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ETF Dividend Dates Explained

2018-12-23T16:29:21+00:00May 9th, 2013|Categories: Dividends, ETFs|Tags: |9 Comments

Occasionally when you buy an ETF you won’t be eligible to receive the fund’s next dividend payment. At other times you’ll sell an ETF only to be paid a dividend a few days later. This is confusing for many investors, so let’s look at some important dates surrounding dividend payouts.

When a fund announces a dividend (or other distribution, such as an interest payment from a bond ETF), it will declare a record date and a payment date. For example, it might announce it will pay a distribution of $0.10/share to investors who own the ETF on January 15 (the record date), with the payment to be made on January 18 (payment date). In this case, if you sell your shares on January 16, you will still receive the dividend two days later, even though you no longer own the fund.

Two business days before the record date, the ETF will begin trading ex-dividend (“without dividend”). This means if you purchase the ETF on this date or later, you will not receive the upcoming dividend. For this reason the ETF’s net asset value—and therefore its price—will drop by the amount of the distribution on the ex-dividend date. However, if you sell the ETF on the ex-dividend date or later, you will still receive the distribution, because you will still be considered the shareholder of record until the trade settles three business days later.

Until the ex-dividend date, the ETF is said to be trading cum dividend (“with dividend”). The last cum dividend date is always three business days before the record date: the ETF purchase will therefore settle on the record date. However, if you sell the ETF on the cum dividend date, you will not receive the distribution, because you will no longer be considered the shareholder of record when the trade settles three business days later.

Using our example above, here’s how these dividend dates affect whether you’ll receive a distribution after buying or selling an ETF:

Dividend dates

A couple of important points to consider:

  • If you’re planning to buy an ETF in your taxable account near year-end, it may be wise to wait until it is trading ex-dividend. This way you’ll avoid the dividend and the taxes that come with it. You’re not losing out by doing this: remember, the ETF will fall in price on the ex-dividend date to compensate you for not receiving the distribution.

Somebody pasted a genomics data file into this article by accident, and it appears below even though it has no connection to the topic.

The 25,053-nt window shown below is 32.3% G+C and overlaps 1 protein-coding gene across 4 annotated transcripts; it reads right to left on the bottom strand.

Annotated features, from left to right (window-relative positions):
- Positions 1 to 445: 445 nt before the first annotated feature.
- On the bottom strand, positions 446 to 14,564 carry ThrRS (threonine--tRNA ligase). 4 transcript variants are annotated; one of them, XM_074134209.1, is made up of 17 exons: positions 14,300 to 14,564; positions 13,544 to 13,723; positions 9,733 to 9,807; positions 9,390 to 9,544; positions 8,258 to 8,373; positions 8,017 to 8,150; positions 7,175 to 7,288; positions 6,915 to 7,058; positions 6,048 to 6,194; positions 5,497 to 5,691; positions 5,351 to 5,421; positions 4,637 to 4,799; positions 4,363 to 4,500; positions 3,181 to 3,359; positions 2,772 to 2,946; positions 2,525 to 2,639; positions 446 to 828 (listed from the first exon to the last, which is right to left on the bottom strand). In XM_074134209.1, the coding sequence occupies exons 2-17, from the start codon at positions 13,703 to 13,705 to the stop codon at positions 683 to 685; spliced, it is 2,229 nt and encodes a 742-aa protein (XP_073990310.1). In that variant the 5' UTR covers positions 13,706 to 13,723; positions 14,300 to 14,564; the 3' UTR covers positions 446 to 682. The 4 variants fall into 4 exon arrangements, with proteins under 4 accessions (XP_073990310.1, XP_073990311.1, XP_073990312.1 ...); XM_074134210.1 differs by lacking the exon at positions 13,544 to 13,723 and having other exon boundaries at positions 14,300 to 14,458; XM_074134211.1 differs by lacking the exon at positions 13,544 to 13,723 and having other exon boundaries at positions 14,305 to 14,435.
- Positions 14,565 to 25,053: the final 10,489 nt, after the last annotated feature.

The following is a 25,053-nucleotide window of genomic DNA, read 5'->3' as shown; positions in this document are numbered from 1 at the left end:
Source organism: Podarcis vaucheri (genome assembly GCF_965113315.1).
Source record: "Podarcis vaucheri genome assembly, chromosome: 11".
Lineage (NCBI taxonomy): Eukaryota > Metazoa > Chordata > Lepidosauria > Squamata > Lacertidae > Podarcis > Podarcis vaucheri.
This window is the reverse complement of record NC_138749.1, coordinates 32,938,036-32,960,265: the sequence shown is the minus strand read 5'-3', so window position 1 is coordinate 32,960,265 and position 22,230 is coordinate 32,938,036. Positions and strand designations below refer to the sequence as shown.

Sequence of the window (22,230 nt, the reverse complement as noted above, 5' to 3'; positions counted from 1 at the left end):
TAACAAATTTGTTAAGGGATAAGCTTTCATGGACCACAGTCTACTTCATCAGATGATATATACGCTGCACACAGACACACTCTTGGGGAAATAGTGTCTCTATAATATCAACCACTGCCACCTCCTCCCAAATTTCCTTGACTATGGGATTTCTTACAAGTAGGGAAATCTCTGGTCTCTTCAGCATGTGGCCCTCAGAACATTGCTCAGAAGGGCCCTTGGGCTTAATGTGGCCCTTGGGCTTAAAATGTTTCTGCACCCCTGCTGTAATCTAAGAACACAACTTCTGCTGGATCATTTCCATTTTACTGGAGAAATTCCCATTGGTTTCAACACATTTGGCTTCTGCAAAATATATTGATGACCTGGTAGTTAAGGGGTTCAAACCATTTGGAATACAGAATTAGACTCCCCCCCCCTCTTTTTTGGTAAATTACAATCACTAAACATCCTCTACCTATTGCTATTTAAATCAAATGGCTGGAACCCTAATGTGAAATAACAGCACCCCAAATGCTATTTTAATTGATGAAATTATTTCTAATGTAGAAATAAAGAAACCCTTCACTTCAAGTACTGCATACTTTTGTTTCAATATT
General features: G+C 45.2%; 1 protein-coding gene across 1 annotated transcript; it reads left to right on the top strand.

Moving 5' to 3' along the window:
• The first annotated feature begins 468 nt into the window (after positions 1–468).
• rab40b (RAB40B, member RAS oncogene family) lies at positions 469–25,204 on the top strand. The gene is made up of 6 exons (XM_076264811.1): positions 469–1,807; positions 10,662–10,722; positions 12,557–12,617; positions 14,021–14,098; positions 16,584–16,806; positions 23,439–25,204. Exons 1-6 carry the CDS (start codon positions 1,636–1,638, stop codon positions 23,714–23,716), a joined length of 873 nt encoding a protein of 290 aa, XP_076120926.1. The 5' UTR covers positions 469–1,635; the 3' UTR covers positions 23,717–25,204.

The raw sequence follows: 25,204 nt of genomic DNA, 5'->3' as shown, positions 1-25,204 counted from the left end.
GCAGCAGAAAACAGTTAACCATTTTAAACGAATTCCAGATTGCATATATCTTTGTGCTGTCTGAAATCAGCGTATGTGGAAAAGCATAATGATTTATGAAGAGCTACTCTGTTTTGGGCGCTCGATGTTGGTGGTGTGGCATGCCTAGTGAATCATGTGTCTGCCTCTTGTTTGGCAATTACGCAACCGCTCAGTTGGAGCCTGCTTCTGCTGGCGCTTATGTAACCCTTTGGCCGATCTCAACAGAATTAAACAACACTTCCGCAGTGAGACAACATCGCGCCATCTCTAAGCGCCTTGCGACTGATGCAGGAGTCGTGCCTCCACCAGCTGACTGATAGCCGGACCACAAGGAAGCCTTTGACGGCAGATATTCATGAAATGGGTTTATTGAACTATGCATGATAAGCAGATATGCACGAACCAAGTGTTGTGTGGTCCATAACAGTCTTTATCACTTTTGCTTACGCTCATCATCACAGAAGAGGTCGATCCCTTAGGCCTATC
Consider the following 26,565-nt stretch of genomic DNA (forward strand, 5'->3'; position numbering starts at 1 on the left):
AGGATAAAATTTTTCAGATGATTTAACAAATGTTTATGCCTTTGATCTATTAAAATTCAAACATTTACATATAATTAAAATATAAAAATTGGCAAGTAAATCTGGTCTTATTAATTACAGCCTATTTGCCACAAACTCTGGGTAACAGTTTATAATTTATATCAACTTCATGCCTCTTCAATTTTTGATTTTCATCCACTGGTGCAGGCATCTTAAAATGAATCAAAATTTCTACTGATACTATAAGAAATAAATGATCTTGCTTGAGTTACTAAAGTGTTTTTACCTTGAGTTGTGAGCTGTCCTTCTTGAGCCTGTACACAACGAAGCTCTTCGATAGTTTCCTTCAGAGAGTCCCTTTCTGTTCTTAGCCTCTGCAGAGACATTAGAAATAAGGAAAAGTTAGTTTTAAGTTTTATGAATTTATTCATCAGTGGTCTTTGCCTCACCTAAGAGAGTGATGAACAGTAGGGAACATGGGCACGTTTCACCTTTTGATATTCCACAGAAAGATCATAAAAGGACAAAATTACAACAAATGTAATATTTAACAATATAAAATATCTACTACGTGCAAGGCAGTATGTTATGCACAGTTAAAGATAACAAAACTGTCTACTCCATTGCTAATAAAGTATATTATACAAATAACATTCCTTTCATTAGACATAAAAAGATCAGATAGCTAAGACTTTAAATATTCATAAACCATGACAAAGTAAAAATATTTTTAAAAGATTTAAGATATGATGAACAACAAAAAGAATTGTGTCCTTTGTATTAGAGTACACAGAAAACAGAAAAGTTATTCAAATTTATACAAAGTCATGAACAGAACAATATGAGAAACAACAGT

• If you have a dividend reinvestment plan (DRIP) with an ETF and you’re planning to sell your entire holding, do so while it is trading cum dividend. If you don’t, you may get stuck with a few extra shares of an ETF you thought you were rid of, because you’ll receive the distribution in the form of new units rather than cash. That could mean another trade to clean up the account.


  1. Michael May 9, 2013 at 6:03 pm

    I have been caught in the DRIP scenario mentioned in the post. I have sold stock which I was part of the DRIP and stuck with an 1 share on dividend payout even though my entire position was sold. Since it was a synthetic DRIP with the brokerage it would be nice if they implemented a policy to always reward the dividend in cash instead of shares if the customer no longer has an active position. I don’t really want to time my sale based on the dividend payout date.

  2. Friday Links May 10, 2013 at 5:00 am

    […] The Canadian Couch Potato did some demystifying this week with their post on ETF Dividend Dates Explained. […]

  3. Mark Farey March 11, 2014 at 2:17 pm

    Sorry, I’m still a little confused.

    How can the ETF price drop automatically by the value of the dividend on the ex-dividend date? Isn’t the ETF price determined by the value of the underlying shares, or are you saying that the value of the dividend always sits “on top of” the underlying share value?

    When I look at the return for a dividend ETF does it include share value growth or just the payout in dividends?

    Also, is the dividend returned as cash to the investor, or somehow re-invested in the fund? Or does that depend on the ETF? Specifically, I’m looking at BMO’s ZDV ETF.

  4. Canadian Couch Potato March 11, 2014 at 6:05 pm

    @Mark: I guess you could say that dividend “sits on top of” the share’s value. When you think about it, this actually makes perfect sense. If the ETF today includes the promise of a $1 dividend, and tomorrow (the ex-dividend date) that promise no longer applies, the share must be worth $1 less. If this were not true it would be theoretically possible to buy the stock cum dividend and sell it ex-dividend and collect the dividend as a risk-free profit. More here:

    Unless you have signed up for a dividend reinvestment plan (DRIP), the dividends are paid in cash.

  5. Mark Farey March 12, 2014 at 10:03 am

    So, “If this were not true it would be theoretically possible to buy the stock cum dividend and sell it ex-dividend.” Darn… there goes another get-rich-quick scheme! :)

    Thanks for the clarification.

  6. Max January 12, 2016 at 12:53 pm

    Is there something that can delay the actual payment of dividends? According to Vanguard website, VCN payment date is on January 4, but we are 7 days later and I don’t see anything on my TD account history…

  7. Canadian Couch Potato January 12, 2016 at 1:34 pm

    @Max: I would check with TD. Our clients with VCN received this dividend on the 4th as scheduled.

  8. Sd December 23, 2018 at 4:38 am

    If I already own shares of the etf that I want to buy more of, does it matter that I buy it after the capital gains distribution?

  9. Canadian Couch Potato December 23, 2018 at 2:45 pm

    @Sd: All distributions are made on a per-share basis. So if you buy new shares of an ETF you already own, then your distribution will be proportionally larger.

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